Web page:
This is identical to what we see all over tech today. As the structures of markets change, the optimal business models change with them. Business models are how we align and reconcile the markets needs with the cost and human capital required to provide them. Alignment of markets and the costs to serve them is core. And as either side changes, so to do the business models that are dominant.

Case Study: Gaming (Fortnite)

Fortnite and the evolution of gaming is a good example of this. Why has Fortnite, a multiplayer-first battle royal game risen to be the most successful game–and could this have been predicted?

Gaming, like all industries, is shaped by its structure. Over the last decade fast, consistent internet connections have become ubiquitous for all gamers. This change has swept through all aspects of gaming in ways most players don’t appreciate.

In a pre-internet gaming world, it is hard to update games over-the-air (OTA). This means that all games need to be shipped with assumption that the company won’t be able to improve it further, which makes the process much less iterative than we’ve come to expect in tech.

This structure causes games to monetize via upfront game purchases. Since they can’t update or improve the game after it is bought, and often don’t have any way to maintain contact with the customer, it’s very hard to justify trying to get customers to make recurring payments. With ubiquitous internet connectivity, companies are able to keep working on their games. It’s more similar to how a tech company keeps iterating on its product, than like making and releasing a movie. And as companies keep adding value to their games, the best games can start to charge users recurring subscriptions.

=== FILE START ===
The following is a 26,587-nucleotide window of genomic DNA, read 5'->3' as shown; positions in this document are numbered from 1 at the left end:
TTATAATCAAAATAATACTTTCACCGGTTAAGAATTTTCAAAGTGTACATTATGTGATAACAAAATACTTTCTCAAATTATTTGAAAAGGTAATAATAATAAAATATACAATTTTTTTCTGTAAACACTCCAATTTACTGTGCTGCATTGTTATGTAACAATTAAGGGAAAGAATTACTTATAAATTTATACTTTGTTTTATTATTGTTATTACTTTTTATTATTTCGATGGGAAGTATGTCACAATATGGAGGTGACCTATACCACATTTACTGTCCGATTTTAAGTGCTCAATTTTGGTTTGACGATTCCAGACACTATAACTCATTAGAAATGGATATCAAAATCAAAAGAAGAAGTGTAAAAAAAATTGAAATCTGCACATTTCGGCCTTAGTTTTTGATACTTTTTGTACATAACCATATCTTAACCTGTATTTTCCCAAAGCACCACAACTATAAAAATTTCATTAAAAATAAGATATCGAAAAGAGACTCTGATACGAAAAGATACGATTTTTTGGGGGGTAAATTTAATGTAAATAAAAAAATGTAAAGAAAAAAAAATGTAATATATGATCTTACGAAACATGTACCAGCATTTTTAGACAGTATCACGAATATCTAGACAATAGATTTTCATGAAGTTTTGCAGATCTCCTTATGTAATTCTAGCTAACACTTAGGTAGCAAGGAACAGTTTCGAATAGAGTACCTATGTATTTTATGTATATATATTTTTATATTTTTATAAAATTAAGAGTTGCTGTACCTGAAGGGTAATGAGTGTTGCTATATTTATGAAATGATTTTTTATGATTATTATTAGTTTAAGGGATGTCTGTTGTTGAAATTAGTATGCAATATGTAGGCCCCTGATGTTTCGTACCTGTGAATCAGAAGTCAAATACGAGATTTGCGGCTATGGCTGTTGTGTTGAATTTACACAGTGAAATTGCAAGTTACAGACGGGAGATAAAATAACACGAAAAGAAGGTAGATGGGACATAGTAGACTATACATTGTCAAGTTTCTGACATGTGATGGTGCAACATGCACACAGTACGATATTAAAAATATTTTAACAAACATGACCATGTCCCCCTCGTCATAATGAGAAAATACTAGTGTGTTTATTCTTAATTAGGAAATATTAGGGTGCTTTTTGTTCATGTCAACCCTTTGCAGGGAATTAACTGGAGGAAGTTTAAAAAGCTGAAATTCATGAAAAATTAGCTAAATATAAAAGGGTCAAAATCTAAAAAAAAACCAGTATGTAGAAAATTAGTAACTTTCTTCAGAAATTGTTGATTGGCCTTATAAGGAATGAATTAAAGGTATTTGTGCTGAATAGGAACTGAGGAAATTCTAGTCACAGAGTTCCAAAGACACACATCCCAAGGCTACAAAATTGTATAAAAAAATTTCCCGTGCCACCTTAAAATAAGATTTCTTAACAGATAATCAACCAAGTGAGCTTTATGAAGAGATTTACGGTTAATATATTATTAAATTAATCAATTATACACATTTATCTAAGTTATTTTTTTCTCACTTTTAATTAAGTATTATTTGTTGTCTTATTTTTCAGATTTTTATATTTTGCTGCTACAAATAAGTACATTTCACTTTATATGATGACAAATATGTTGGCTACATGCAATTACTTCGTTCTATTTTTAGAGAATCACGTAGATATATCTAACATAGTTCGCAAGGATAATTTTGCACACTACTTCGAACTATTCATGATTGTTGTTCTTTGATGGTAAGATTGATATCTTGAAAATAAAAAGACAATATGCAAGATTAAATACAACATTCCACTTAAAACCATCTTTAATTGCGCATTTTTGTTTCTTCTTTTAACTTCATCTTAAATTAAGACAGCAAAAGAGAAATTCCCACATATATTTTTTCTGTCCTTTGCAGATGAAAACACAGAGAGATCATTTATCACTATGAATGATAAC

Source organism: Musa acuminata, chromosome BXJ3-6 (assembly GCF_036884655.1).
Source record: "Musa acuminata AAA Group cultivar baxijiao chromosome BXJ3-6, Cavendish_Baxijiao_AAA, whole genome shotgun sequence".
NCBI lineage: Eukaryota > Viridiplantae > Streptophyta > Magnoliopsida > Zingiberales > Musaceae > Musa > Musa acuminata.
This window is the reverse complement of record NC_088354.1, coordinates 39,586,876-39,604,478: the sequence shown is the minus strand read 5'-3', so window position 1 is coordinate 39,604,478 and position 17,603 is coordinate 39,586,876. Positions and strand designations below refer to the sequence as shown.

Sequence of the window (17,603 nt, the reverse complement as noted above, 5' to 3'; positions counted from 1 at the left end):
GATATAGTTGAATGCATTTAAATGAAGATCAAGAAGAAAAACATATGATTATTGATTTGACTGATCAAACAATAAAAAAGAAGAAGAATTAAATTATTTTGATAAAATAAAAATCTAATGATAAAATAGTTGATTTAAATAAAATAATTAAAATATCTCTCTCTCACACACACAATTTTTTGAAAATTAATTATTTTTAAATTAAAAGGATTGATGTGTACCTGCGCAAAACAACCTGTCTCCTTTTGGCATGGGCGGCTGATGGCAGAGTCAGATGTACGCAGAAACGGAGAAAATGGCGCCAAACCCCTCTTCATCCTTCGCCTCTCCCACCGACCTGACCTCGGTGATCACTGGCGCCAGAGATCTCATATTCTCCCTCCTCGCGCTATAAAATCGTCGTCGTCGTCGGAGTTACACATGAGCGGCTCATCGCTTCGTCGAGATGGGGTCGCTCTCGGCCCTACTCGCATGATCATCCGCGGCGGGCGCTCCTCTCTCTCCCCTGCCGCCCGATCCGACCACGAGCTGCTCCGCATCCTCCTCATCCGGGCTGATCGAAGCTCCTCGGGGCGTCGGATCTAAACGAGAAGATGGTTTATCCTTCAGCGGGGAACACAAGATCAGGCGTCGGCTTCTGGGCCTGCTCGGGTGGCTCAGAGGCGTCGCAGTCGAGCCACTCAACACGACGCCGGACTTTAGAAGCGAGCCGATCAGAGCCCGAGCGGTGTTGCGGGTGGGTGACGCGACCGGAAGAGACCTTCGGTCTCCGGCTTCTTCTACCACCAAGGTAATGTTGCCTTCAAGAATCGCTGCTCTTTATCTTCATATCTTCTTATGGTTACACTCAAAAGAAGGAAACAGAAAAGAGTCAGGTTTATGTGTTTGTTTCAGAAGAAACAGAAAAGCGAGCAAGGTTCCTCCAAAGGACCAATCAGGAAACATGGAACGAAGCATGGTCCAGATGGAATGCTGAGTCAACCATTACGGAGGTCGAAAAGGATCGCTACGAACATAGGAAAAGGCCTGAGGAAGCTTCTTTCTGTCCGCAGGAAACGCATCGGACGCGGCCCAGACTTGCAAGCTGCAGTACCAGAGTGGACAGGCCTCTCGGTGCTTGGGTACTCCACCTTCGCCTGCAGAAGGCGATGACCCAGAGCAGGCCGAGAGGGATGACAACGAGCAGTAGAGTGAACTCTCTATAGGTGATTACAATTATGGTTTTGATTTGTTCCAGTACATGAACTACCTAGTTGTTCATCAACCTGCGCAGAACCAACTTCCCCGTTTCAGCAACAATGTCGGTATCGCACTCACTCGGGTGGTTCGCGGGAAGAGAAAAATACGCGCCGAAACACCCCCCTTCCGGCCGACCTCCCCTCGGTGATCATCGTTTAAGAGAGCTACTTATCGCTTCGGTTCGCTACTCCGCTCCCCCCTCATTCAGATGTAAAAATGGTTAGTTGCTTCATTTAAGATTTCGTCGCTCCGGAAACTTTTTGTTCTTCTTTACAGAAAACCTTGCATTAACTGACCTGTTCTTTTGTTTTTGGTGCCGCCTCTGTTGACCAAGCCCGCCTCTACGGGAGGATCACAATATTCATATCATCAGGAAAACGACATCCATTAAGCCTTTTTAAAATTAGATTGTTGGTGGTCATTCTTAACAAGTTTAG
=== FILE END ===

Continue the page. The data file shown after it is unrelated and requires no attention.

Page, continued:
But over the last few years, a different aspect of ubiquitous internet connectivity has shifted the gaming industry. Gaming has shifted from primarily singleplayer to multiplayer-only games. Multiplayer only games didn’t used to be possible. There weren’t enough players with good enough internet access. But it has now become widely available. And as more games introduced multiplayer and started to understand the dynamics of it, the utility of the top games shifted from aspects like plot or the single-player campaign, and shifted to the multiplayer experience.

But this shift to multiplayer driving the utility of games means that gaming has become fundamentally network effect driven. The utility of a game is driven by how robust its active user base is. With scale there are more games, better matching, higher likelihood of playing with your friends, etc.

So the business model of games has shifted to match this. If you’re optimizing for maximal active players and retention, then having people pay upfront, or even pay a monthly subscription, limits your user base considerably. Instead, it’s better to have your game be free to play, and monetize via optional in-game purchases. This wouldn’t even be possible in a world with physical distribution. But digital distribution has zero marginal cost and makes it viable. Fortnite used this business model change to great effect against PUBG, which charged an upfront purchase fee.